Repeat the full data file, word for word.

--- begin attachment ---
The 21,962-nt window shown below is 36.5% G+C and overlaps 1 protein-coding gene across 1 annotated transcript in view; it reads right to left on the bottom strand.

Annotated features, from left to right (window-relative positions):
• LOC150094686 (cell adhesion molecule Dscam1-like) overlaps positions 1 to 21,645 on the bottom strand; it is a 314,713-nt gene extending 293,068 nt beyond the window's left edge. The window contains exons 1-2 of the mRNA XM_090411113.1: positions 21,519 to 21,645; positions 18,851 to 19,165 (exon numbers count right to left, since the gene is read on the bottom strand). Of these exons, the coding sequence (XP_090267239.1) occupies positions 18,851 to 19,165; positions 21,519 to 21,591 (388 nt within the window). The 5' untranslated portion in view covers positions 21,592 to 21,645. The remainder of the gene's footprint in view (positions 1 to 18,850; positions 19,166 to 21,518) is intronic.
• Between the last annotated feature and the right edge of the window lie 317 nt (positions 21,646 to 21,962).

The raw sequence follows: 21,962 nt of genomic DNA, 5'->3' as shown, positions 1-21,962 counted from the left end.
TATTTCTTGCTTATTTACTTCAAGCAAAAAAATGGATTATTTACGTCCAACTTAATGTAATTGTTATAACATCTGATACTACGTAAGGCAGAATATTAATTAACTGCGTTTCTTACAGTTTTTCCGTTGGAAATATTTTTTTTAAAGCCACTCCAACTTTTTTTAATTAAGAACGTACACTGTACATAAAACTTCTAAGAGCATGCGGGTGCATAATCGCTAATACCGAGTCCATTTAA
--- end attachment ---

The 21,962-nt window shown below is 36.5% G+C and overlaps 1 protein-coding gene across 1 annotated transcript in view; it reads right to left on the bottom strand.

Annotated features, from left to right (window-relative positions):
• LOC150094686 (cell adhesion molecule Dscam1-like) overlaps positions 1 to 21,645 on the bottom strand; it is a 314,713-nt gene extending 293,068 nt beyond the window's left edge. The window contains exons 1-2 of the mRNA XM_090411113.1: positions 21,519 to 21,645; positions 18,851 to 19,165 (exon numbers count right to left, since the gene is read on the bottom strand). Of these exons, the coding sequence (XP_090267239.1) occupies positions 18,851 to 19,165; positions 21,519 to 21,591 (388 nt within the window). The 5' untranslated portion in view covers positions 21,592 to 21,645. The remainder of the gene's footprint in view (positions 1 to 18,850; positions 19,166 to 21,518) is intronic.
• Between the last annotated feature and the right edge of the window lie 317 nt (positions 21,646 to 21,962).

The raw sequence follows: 21,962 nt of genomic DNA, 5'->3' as shown, positions 1-21,962 counted from the left end.
TATTTCTTGCTTATTTACTTCAAGCAAAAAAATGGATTATTTACGTCCAACTTAATGTAATTGTTATAACATCTGATACTACGTAAGGCAGAATATTAATTAACTGCGTTTCTTACAGTTTTTCCGTTGGAAATATTTTTTTTAAAGCCACTCCAACTTTTTTTAATTAAGAACGTACACTGTACATAAAACTTCTAAGAGCATGCGGGTGCATAATCGCTAATACCGAGTCCATTTAA